Sometimes the Body of Christ is a Chocolate Chip Pancake

Sometimes the Body of Christ is a Chocolate Chip Pancake

Madeline Simpson | mms2331@columbia.edu


Jill Brady/Portland Portland Press Herald via Getty Images

Associate Pastor David Gungor opens Trinity Grace Church’s service with worship songs. He plays an acoustic guitar, his wife plays the violin, and three other people sing harmony. They all stand at least six feet apart from each other.

After worship, Pastor Michael Rudzena enters the stage and gives a sermon about the biblical character Lazarus, who Jesus raised from the dead. Rudzena speaks of Jesus’ intellectual depth, his emotional intelligence and his hopeful courage as he learns about and mourns his friend’s death. Rudzena addresses an empty chapel.

The service flows from sermon to Eucharist, the Christian tradition of eating bread and drinking wine to honor Jesus’ body and blood. On a typical Sunday, the congregation would approach the front of the church to receive Eucharist from the pastor or church member.

But I know that today is different. I am not in Good Shepherd Chapel, where Trinity Grace holds service—I’m in my parent’s living room in White Bear Lake, Minnesota, watching Rudzena on a flat-screen TV. Instead of wine and bread, I have coffee and a piece of a chocolate chip pancake.

“Last week we said this is the weirdest Eucharist we’ve ever done,” Rudzena says. “But here we are again. Communion is about our connection to each other. Though we are not in the same room, we are deeply connected, not only by God’s spirit but by our love for each other.”

Trinity Grace is one of thousands of houses of worship in the United States and around the world impacted by the coronavirus. On March 21, the White House issued an ordinance for Americans to avoid gatherings of 10 or more people. Most evangelical church services fall in this category, and churches around the nation scrambled to set up technology that would allow the community to continue to meet.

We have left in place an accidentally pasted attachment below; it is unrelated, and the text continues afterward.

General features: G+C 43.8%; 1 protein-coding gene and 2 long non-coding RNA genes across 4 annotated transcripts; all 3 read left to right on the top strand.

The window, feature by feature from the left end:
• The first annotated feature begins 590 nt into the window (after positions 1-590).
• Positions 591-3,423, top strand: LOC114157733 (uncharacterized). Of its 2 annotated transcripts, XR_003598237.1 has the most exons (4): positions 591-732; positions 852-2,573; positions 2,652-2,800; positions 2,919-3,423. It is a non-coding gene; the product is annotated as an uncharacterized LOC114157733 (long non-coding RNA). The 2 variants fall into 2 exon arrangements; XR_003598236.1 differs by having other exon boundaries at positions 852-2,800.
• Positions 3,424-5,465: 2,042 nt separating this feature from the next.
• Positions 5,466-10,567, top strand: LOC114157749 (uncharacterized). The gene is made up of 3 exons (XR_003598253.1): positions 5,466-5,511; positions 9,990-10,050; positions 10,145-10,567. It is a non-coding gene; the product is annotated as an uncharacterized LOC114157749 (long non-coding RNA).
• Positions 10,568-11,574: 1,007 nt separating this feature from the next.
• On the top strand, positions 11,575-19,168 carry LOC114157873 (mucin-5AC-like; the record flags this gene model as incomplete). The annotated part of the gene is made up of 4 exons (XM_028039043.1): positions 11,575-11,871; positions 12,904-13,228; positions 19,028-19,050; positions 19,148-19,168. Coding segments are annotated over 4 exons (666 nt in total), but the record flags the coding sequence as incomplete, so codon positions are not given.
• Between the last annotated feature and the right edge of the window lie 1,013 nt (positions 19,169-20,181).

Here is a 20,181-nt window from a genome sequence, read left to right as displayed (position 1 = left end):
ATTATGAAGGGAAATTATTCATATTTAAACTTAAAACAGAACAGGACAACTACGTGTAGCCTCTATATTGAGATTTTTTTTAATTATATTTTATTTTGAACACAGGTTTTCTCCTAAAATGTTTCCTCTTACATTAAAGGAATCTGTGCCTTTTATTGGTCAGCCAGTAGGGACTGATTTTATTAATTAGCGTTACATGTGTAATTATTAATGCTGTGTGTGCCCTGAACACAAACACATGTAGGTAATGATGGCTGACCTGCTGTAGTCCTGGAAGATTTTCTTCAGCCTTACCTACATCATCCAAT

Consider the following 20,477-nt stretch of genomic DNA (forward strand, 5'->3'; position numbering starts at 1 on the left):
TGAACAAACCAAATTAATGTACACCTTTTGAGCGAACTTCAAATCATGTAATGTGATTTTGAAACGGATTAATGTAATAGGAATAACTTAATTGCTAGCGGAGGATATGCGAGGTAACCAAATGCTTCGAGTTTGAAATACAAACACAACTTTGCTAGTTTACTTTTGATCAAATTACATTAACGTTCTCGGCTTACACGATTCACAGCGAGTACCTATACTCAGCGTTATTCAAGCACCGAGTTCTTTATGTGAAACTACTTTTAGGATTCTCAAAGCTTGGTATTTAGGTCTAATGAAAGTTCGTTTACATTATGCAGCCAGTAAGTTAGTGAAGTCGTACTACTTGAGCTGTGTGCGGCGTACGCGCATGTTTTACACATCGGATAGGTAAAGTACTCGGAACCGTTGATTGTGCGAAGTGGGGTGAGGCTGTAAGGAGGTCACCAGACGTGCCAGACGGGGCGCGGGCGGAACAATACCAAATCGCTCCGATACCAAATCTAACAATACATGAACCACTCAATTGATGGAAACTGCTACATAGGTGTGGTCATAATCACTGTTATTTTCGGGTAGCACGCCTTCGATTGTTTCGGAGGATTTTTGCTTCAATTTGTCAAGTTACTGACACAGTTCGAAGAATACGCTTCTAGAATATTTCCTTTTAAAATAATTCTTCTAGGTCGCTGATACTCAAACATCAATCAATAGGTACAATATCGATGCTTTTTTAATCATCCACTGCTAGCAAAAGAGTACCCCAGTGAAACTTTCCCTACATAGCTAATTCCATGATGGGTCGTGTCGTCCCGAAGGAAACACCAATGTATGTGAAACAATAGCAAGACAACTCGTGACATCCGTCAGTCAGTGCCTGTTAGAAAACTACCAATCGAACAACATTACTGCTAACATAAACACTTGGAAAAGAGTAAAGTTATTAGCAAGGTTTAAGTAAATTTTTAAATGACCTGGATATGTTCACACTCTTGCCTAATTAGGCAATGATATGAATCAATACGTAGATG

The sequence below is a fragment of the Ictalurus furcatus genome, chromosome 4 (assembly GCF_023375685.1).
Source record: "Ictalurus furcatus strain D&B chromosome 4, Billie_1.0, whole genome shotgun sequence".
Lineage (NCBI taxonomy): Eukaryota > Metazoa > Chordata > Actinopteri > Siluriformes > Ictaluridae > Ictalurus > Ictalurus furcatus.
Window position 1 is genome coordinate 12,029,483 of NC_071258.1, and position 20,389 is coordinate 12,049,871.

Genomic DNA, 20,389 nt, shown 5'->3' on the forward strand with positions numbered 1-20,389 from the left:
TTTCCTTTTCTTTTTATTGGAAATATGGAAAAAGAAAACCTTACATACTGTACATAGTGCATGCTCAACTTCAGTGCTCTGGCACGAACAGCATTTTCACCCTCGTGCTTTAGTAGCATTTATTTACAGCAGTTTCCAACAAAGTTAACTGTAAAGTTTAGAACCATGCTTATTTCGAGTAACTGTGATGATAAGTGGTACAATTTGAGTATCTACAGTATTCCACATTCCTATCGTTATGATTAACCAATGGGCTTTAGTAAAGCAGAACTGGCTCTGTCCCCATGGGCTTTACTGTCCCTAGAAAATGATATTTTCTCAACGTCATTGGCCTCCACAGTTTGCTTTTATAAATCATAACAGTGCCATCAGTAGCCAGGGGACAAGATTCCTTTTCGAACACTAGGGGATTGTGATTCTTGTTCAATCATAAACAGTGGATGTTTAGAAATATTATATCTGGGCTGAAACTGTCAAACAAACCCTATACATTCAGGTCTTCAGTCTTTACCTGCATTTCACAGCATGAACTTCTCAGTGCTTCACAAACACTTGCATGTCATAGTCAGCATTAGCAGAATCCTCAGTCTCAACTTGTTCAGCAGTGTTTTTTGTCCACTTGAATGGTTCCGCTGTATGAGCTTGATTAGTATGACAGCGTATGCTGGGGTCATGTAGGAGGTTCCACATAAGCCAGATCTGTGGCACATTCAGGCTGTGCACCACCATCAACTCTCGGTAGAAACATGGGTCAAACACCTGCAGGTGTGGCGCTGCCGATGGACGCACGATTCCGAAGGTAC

It is the second Sunday in a row that I am attending “virtual church”—a result of social distancing and the “stay-at-home” orders to protect from the COVID-19 virus. The service is aired live on Trinity Grace’s YouTube channel, with a chat capability where congregants can talk in real-time throughout the sermon. I learn that I am not the only one watching out of town.

“Greetings from Baltimore!”

“Hello from two blocks away in Tribeca!”

“Grace and peace, everybody.”

For my church-going family, spending a Sunday morning at home usually meant a snowstorm had shut roads down. Raised in a conservative evangelical home, I grew up going to church a few times a week, including every Sunday morning. Skipping church was not allowed.

But now, we have no choice. My parents’ local church in Minnesota closed in the same way that the churches in New York did. There is nowhere to go on Sunday mornings except YouTube.

We adjust as the world adjusts.

“Let’s let this table move us towards unity in a time of strife,” Rudzena says, leading the online congregation in the Eucharist liturgy. “Let’s join in prayer, and start with gratitude. The Lord is here. His Spirit is with us... We lift our hearts to the Lord… It is right to give thanks and praise.”

And then, around the country, we eat our chocolate chip pancake, our cracker, our sourdough bread, and drink our wine, our coffee, our juice. We recite, separately but together, “Jesus Christ is holy. Jesus Christ is Lord. To the glory of God the Father. Amen.”